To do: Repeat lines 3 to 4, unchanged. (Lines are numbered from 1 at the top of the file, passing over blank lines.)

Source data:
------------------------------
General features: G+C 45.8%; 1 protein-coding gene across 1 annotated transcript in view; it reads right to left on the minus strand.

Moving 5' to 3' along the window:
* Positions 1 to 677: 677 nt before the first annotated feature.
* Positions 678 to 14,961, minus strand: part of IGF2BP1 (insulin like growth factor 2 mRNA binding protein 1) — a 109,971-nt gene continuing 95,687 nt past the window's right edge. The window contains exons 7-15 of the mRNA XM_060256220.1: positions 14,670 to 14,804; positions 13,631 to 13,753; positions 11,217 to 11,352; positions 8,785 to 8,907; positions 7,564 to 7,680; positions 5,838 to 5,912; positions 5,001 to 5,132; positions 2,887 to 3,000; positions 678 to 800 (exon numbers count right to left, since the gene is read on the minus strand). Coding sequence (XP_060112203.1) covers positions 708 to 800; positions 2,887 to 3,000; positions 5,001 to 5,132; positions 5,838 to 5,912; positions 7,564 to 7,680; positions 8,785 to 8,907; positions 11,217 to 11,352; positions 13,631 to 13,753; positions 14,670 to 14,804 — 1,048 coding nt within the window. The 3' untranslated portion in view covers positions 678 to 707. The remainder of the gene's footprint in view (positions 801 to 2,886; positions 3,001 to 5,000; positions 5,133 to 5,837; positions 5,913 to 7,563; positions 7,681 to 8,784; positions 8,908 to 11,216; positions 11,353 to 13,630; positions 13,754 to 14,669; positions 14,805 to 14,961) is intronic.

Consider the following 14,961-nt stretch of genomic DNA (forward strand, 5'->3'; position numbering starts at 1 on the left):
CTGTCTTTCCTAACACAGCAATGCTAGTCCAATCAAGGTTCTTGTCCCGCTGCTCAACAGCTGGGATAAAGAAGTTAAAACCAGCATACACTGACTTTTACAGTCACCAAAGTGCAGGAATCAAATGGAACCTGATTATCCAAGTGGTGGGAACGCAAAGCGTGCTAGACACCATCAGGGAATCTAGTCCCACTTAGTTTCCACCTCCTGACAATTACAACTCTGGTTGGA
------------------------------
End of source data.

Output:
* Positions 1 to 677: 677 nt before the first annotated feature.
* Positions 678 to 14,961, minus strand: part of IGF2BP1 (insulin like growth factor 2 mRNA binding protein 1) — a 109,971-nt gene continuing 95,687 nt past the window's right edge. The window contains exons 7-15 of the mRNA XM_060256220.1: positions 14,670 to 14,804; positions 13,631 to 13,753; positions 11,217 to 11,352; positions 8,785 to 8,907; positions 7,564 to 7,680; positions 5,838 to 5,912; positions 5,001 to 5,132; positions 2,887 to 3,000; positions 678 to 800 (exon numbers count right to left, since the gene is read on the minus strand). Coding sequence (XP_060112203.1) covers positions 708 to 800; positions 2,887 to 3,000; positions 5,001 to 5,132; positions 5,838 to 5,912; positions 7,564 to 7,680; positions 8,785 to 8,907; positions 11,217 to 11,352; positions 13,631 to 13,753; positions 14,670 to 14,804 — 1,048 coding nt within the window. The 3' untranslated portion in view covers positions 678 to 707. The remainder of the gene's footprint in view (positions 801 to 2,886; positions 3,001 to 5,000; positions 5,133 to 5,837; positions 5,913 to 7,563; positions 7,681 to 8,784; positions 8,908 to 11,216; positions 11,353 to 13,630; positions 13,754 to 14,669; positions 14,805 to 14,961) is intronic.